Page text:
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Doctors at state-run hospitals will launch a partial strike this morning as part of the Israel Medical Association's dispute with the Finance Ministry over wages and work conditions.

The IMA has instructed members to follow a Saturday schedule, whereby only on-call doctors will work at public health facilities. In addition, non-urgent procedures scheduled for today will be canceled, and outpatient clinics will be closed. Doctors will perform emergency surgery with the approval of special advisory committees.

The partial strike will effect all public hospitals, including those specializing in psychiatric and geriatric care.

Doctors will administer in-vitro fertilization and, as per a Health Ministry directive, urgent dialysis, and radiation and chemotherapy treatment will be given as usual. The sanctions will not affect emergency rooms, intensive care units or maternity wards.

Negotiations between the IMA and treasury officials got stuck Thursday, when the state refused to discuss the doctors' demands to raise the number of hospital beds, and asked the IMA to back down on the request for a wage increase.

A meeting slated to be held between the two sides yesterday was canceled, but will be held tomorrow at the Finance Ministry.

The labor dispute, in its sixth week, involves 17,000 doctors.

Tomorrow and Thursday, surgeons will perform only emergency operations or surgery to remove cancerous tumors. Wednesday, doctors will not report to Clalit health maintenance organization family clinics in the Tel Aviv area, Petah Tikva and Haifa.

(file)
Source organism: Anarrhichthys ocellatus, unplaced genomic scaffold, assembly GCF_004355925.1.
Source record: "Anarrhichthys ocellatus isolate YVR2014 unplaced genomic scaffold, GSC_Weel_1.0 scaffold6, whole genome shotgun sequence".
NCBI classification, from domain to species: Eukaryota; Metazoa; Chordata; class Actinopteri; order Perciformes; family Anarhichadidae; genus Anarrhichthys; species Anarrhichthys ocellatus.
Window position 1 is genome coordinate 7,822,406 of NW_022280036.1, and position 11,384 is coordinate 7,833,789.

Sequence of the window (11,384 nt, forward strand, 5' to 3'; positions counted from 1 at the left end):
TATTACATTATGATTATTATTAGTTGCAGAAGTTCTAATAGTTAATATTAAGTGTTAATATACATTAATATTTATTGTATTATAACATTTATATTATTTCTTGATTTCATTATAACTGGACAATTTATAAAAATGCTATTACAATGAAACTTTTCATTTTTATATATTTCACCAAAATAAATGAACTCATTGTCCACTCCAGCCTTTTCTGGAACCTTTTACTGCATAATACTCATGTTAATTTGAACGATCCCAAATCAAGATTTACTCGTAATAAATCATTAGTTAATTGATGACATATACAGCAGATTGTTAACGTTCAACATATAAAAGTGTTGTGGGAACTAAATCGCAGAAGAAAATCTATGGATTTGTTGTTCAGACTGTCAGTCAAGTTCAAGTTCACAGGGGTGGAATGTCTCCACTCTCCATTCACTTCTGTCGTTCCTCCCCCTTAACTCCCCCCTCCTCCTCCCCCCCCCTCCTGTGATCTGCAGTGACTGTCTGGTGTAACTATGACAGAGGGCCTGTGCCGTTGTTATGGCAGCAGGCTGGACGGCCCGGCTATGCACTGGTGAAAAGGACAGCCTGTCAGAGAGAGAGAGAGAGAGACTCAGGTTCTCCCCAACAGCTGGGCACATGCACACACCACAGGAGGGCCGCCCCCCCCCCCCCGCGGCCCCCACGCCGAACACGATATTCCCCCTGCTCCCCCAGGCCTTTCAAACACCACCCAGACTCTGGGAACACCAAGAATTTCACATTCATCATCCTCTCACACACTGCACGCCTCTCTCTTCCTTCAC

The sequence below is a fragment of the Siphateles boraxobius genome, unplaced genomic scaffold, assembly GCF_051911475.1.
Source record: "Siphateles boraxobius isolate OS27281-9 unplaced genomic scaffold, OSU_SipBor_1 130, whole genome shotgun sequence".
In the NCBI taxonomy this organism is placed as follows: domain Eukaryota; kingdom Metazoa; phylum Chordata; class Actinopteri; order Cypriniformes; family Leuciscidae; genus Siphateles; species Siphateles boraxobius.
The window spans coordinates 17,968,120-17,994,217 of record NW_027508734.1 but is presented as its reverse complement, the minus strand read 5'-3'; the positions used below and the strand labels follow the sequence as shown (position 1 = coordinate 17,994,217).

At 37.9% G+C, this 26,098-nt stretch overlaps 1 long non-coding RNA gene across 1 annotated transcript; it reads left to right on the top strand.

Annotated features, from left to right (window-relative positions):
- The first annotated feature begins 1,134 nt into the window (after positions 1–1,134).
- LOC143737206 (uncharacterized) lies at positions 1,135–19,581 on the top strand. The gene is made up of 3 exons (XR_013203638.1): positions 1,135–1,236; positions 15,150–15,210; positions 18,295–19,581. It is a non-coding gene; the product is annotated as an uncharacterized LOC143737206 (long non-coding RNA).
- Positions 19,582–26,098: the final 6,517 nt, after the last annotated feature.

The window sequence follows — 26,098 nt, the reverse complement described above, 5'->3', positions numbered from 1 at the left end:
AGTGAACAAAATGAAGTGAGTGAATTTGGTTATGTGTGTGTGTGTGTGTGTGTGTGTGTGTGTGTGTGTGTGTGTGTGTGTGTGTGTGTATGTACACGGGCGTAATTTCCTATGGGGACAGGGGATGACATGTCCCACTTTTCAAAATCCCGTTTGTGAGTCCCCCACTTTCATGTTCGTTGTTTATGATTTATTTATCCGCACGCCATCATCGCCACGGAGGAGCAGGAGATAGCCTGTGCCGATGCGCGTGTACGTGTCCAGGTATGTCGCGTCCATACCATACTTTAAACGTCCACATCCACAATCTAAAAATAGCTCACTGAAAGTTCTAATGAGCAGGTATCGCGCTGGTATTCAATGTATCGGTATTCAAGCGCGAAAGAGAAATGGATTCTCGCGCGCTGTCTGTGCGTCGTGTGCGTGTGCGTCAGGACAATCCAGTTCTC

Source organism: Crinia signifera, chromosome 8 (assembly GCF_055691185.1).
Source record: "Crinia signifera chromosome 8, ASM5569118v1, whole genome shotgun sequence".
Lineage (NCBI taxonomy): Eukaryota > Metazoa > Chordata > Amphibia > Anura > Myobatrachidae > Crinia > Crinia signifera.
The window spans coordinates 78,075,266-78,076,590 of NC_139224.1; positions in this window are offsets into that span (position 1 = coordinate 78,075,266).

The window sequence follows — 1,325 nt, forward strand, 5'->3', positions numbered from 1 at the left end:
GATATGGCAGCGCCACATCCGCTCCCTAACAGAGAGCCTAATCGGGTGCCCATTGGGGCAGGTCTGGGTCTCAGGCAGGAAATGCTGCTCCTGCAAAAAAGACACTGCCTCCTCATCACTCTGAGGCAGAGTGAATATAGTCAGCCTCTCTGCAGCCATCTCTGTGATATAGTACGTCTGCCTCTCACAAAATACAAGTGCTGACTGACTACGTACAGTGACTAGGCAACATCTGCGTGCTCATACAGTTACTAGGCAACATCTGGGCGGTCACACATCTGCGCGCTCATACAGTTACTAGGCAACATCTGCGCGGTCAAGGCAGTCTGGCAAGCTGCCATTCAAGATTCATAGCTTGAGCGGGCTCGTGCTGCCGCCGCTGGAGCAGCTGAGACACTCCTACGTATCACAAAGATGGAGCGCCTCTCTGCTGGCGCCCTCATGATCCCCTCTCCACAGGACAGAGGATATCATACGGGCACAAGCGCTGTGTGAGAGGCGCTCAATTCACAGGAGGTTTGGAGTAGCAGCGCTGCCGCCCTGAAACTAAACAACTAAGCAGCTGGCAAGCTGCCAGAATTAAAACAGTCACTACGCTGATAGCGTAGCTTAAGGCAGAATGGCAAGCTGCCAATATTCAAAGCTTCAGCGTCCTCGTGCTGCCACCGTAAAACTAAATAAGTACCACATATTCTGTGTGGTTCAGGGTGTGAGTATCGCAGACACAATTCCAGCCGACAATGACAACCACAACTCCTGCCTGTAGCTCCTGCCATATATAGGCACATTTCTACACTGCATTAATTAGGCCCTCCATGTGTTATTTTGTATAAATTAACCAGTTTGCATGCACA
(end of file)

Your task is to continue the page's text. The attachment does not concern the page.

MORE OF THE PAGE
"Unfortunately, we have not heard anything new from the Finance Ministry regarding a willingness to invest in the public health system," said IMA chairman Dr. Leonid Eidelman. "We are dealing with declarations that are vague and unclear."

"The situation on the ground is frustrating," Eidelman added. "The strike is expected to go on for an extended period. Ultimately there will be an agreement, but now there is no doubt that this will be a long struggle."

"We launched this struggle to bring about a significant change in the system," he said. "Until changes are not put into practice, we will not halt our campaign."

IMA officials are wary of the possibility that the strike will seriously impinge on care for hospital patients, a scenario that could turn the tide of public opinion against the doctors.

Last Wednesday, the Knesset Health Committee held a hearing on the sanctions. Deputy Finance Minister Yitzhak Cohen said that while the state would be open to addressing long-standing grievances regarding pay and work hours, it would not introduce private health services into public hospitals.

The head of the treasury's wage division, Ilan Levine, said that his ministry is offering an 11.7-percent salary hike over five years, or a 19.8-percent hike over eight years. The IMA countered that it seeks a 50-percent raise in the hourly wage, which currently stands at NIS 42, on average.